How do I Choose Rock Climbing Rope?

How do I Choose Rock Climbing Rope?
Today's dynamic rock-climbing ropes are designed to withstand more stress than a falling rock climber can actually generate. Despite this fact, selecting the right climbing rope for your rock-climbing adventures can still be the difference between life and death. Even in less dire circumstances, having the wrong rope for the route can turn a perfectly good climbing day into a painstaking epic of horrific proportions. Avoid both minor mishaps and major accidents by simply picking the right climbing rope.


Difficulty: Moderate

Things You’ll Need:
  • Climbing harness
  • Belay device
  • Locking carabiner
Step 1
Look for the International Mountaineering and Climbing Federation (UIAA) certification on the climbing rope's packaging. This indicates that the rope has been tested to meet a stringent set of safety requirements.
Step 2
Determine the most appropriate rope diameter for your purposes. A skinnier diameter usually means a rope of lighter weight, which is preferable for hard redpoints or fast-and-light alpine ascents. Select a fatter rope if you will be top-roping, taking repeated falls on lead, or climbing in severe conditions.
Step 3
Choose an appropriate climbing rope length --- 50 meters, 60 meters, and 70 meters are standard --- for your rock-climbing purposes. Base your choice on the typical lengths of the routes or pitches in the climbing areas you frequent.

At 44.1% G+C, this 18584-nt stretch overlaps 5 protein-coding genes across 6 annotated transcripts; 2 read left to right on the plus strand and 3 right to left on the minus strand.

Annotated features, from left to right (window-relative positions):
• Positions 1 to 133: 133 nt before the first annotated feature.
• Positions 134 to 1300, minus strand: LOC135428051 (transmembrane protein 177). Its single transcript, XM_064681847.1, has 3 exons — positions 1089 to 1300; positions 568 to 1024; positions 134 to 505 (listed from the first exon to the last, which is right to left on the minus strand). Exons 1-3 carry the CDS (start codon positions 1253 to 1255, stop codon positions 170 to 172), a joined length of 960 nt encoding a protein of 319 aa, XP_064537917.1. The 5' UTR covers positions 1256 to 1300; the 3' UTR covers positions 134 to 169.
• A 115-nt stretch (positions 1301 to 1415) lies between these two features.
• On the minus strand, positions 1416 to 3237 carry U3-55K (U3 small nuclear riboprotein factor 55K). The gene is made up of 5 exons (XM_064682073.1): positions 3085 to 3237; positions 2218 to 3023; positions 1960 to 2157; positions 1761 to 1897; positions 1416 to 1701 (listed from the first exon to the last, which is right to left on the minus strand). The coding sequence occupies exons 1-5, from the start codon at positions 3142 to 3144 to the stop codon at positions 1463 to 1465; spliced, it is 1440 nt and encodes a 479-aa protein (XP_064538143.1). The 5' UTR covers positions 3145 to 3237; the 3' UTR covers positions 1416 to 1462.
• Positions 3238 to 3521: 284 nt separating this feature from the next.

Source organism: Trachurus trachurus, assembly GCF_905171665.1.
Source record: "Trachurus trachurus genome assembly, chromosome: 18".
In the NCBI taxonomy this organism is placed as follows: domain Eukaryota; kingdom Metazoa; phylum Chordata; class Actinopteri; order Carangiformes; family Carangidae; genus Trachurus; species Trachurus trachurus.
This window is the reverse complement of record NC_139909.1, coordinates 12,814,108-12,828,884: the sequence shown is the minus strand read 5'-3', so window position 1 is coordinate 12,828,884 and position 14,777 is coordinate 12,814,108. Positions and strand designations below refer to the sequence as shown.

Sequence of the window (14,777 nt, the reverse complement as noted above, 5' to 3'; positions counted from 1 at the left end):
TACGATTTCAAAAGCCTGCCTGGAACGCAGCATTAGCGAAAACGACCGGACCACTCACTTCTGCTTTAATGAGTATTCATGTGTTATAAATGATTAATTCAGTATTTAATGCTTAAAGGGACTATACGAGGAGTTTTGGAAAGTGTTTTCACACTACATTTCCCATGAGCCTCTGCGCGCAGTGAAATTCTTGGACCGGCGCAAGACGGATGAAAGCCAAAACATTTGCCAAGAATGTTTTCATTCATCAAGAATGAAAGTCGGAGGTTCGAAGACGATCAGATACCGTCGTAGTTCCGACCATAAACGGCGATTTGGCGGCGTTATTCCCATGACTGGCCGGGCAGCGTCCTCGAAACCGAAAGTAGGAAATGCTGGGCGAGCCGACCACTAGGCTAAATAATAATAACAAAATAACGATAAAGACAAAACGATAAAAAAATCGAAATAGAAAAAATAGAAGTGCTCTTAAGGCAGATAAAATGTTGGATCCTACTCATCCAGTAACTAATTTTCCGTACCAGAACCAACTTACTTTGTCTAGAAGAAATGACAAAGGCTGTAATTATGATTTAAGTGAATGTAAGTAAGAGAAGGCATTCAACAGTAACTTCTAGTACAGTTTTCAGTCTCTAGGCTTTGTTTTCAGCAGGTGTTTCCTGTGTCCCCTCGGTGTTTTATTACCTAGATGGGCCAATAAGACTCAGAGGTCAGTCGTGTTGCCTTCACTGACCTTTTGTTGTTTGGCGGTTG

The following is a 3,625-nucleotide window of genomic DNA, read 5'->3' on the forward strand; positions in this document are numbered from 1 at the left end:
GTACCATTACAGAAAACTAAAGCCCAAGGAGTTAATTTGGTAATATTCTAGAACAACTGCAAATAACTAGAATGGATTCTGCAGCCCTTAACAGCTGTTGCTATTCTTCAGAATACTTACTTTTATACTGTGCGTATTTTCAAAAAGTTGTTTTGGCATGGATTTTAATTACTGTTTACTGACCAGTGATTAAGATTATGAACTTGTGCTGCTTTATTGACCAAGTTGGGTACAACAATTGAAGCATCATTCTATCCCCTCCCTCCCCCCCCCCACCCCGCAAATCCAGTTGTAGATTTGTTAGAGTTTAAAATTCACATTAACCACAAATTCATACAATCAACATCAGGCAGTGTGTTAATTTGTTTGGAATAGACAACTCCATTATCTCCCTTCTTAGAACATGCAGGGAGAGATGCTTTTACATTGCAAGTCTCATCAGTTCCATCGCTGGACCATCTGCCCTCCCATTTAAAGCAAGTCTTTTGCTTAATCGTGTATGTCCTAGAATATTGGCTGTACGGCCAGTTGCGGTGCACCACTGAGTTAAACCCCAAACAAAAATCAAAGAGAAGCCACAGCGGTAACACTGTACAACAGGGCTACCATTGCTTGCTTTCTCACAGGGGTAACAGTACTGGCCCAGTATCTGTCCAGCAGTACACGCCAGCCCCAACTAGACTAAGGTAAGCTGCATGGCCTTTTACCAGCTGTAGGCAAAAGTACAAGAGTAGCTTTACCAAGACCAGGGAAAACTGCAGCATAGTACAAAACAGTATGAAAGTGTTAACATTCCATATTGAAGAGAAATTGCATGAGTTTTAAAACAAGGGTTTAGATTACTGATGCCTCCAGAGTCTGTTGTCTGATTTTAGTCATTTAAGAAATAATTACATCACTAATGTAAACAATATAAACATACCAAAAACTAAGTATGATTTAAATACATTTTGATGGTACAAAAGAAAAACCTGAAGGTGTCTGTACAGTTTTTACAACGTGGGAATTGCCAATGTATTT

Step 4
Select a dry-treated climbing rope if you anticipate using the rope in wet or damp conditions, or if you simply want your rope to last longer, as observed in the article "Climbing Ropes" on
Step 5
Put on your climbing harness and test the climbing rope with your belay device and locking carabiner. Pay attention to how the rope feeds through the belay device and how easily it handles.

Tips & Warnings

For most rock climbers, a rope with a diameter between 9.8 mm and 10.2 mm suffices as an all-around climbing rope, as noted in the article "How to Choose a Climbing Rope," on
Dry treatment helps prevent a climbing rope from becoming saturated with water. A wet rope is heavier, harder to handle, and significantly weaker than a dry-treated climbing rope.
Ropes of a lighter color will fade faster and show dirt more noticeably than ropes of a darker color.
Do not attempt to use a rock-climbing rope without receiving proper safety training first. Rock climbing is an inherently dangerous activity that can result in serious injury or death even with proper safety training.
Do not purchase a static rope for rock climbing.
Climbing ropes with diameters smaller than 9.8 mm can prove more difficult to handle and control for belayers. They are also not approved for standard usage with certain belay devices.

Article Written By Alli Rainey

A professional writer since 1997, Harvard graduate Alli Rainey has written several books, including "Wyoming: An Explorer's Guide." Her articles have appeared in "Climbing Magazine," "Rock & Ice," and "Men's Fitness," among many others.

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